On another note -- when I was pregnant with twins I kept telling people, "I don't know how a woman can do triplets. I can't possibly imagine doing triplets", etc. And then I got pregnant with triplets. 'Overwhelmed' is the word...but I wouldn't have it any other way.

Edited at 2009-08-11 02:07 am (UTC)
Aug. 11th, 2009 02:56 am (UTC)
Re: more amazing than I realized
I appreciate your honesty about the help you have--and you're right. Frankly I think one child deserves a small village so that the mother doesn't run dry...I think we were meant to raise our children collectively, in groups, and used to! It's the single most common cry of my mommy friends--that they feel isolated.

Just curious...when you were planning your second pregnancy did you expect only one or did you think your chances of a repeat set of twins were possible? You sound like the most fertile woman! (Hope this isn't inappropriate on your blog)...

I appreciate what you say about motherhood.
Aug. 11th, 2009 04:17 am (UTC)
Re: more amazing than I realized
Problem is I'm not all that fertile -- both the pregnancies were IVF, which should explain a lot right there. :)

When I was planning the second IVF pregnancy I knew twins were a possibility and was prepared for that. Triplets took me by surprise (the doctor was also shocked) and, yes, required some mental and emotional adjusting.
Aug. 11th, 2009 08:23 pm (UTC)
Re: more amazing than I realized
Correction. "Which is why I don't 'look' like a mother of SIX." You carried him, too (which is no small thing) and he is yours forever.

First one, then two, then three, which is even more amazing...

I fully agree with your comment about mothers in this country being regarded as the beginning and the end of everything, although much of that has to do with our society having become so portable (moreso than any other, if I remember correctly). You can't have much of a village or sustaining support system when you are moving every three to five years and you live a thousand miles or so away from any family (unless you are able to pay for it). And you tire of recreating community for yourself over and over --and you resist attachment b/c you are braced for the end of it. I am raising four children in this unnatural condition, without grandparents, aunts, uncles, cousins, nannies or housekeepers. Your comments resonate with me. Thanks.
Aug. 11th, 2009 03:39 am (UTC)
Does anyone every give you a hard time...?
Say, for example, birthday parties among strangers and in weird public places? And even moreover, writing about it? And again, why did you have so many children, at once? I'm just trying to understand...
Aug. 11th, 2009 04:08 am (UTC)
Re: Does anyone every give you a hard time...?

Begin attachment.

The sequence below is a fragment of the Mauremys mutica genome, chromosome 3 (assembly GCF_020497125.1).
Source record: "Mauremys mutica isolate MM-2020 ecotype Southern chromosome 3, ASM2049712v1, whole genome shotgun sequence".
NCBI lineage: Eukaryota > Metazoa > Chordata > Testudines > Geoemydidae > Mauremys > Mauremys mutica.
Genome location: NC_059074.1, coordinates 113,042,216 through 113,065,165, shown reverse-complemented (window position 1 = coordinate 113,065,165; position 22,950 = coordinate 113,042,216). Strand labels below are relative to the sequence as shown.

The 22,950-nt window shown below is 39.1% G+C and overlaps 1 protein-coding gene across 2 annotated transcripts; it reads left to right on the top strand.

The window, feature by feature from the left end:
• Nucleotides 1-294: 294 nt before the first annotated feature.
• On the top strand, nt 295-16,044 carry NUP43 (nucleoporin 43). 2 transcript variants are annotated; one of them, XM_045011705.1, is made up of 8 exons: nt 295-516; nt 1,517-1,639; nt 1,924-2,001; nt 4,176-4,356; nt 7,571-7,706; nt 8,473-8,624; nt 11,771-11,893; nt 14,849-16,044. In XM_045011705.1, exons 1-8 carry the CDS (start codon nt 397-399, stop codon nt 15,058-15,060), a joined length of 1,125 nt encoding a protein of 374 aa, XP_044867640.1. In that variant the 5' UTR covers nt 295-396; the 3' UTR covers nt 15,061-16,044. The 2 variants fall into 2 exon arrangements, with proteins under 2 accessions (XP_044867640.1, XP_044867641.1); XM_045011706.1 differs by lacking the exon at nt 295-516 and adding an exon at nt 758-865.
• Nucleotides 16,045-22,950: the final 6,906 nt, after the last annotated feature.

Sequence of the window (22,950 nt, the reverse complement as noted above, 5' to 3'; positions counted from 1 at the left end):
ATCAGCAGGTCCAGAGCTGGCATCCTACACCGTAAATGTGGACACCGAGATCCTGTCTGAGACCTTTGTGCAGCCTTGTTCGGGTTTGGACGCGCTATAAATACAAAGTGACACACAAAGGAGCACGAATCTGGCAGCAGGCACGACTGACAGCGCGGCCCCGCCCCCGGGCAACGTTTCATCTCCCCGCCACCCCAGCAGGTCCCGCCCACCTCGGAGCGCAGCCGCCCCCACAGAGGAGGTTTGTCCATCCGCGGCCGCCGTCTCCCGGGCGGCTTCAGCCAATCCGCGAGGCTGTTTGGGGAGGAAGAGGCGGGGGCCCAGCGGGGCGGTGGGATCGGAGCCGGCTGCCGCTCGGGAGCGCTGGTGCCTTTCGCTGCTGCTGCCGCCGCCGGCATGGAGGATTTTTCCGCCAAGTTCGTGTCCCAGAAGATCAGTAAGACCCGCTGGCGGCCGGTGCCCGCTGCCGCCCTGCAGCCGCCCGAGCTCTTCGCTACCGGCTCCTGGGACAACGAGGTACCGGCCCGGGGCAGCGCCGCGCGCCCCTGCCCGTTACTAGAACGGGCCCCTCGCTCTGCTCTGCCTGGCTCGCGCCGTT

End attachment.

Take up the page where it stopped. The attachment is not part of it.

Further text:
1) We rented out the restaurant -- which in any case is hardly "a weird place" -- so it was just the kids and their parents. We also hired the puppet dude specifically for the party. People can do that. :)

2) No, people don't give me a hard time, except once in a while on this blog, and that has been mostly divorce-related.

3) I rarely write about my children. My family life became a bit more public when my ex-husband and I divorced. My ex is extremely successful and very well-known, at least in certain circles, and garners a fair bit of publicity (he is the subject of a feature story in upcoming issue of New Yorker, for example, and I have no doubt whatsoever the article will mention the five kids). Because the information is out there anyway, I've been a bit more open in this blog.

4) My first son died at 10 weeks. We dealt with it by trying to get pregnant again (which I regard as one of the smartest things I've ever done in my life). I have compromised eggs, so IVF became necessary. With IVF, multiples tend to happen. We did not intend to have five kids so soon -- the triplets were our attempt at one girl -- but the unborn babies were strong, healthy, developing well, and we had the resources to take care of them, so under those circumstances we rejected the idea of selective termination. So far so good: they are happy, healthy and thriving.

Also, I'm 37 (or will be in a few weeks), if that helps your understanding any (I am aware that I can look much younger).

Edited at 2009-08-11 04:20 am (UTC)
Aug. 11th, 2009 11:18 pm (UTC)
Thank you for your honesty, Justine. As always, thoughtful responses.

And out of curiosity, did you ever get the e-mail I sent through your Web site about a writing group visit? I know it's probably a ridiculous idea, but I at least wanted you to know I enjoyed your books. :)
( 13 comments — Leave a comment )

About Me

I'm the author of three published novels: the dark fantasies BLOODANGEL and LORD OF BONES (Roc/Penguin) and the YA supernatural thriller UNINVITED (MTV/Simon&Schuster). I also have stories in the MAMMOTH BOOK OF VAMPIRE ROMANCE 2 and ZOMBIES: ENCOUNTERS WITH THE HUNGRY DEAD. I'm working on a psychological thriller called THE DECADENTS. I am divorced, with sons, and live in Bel Air.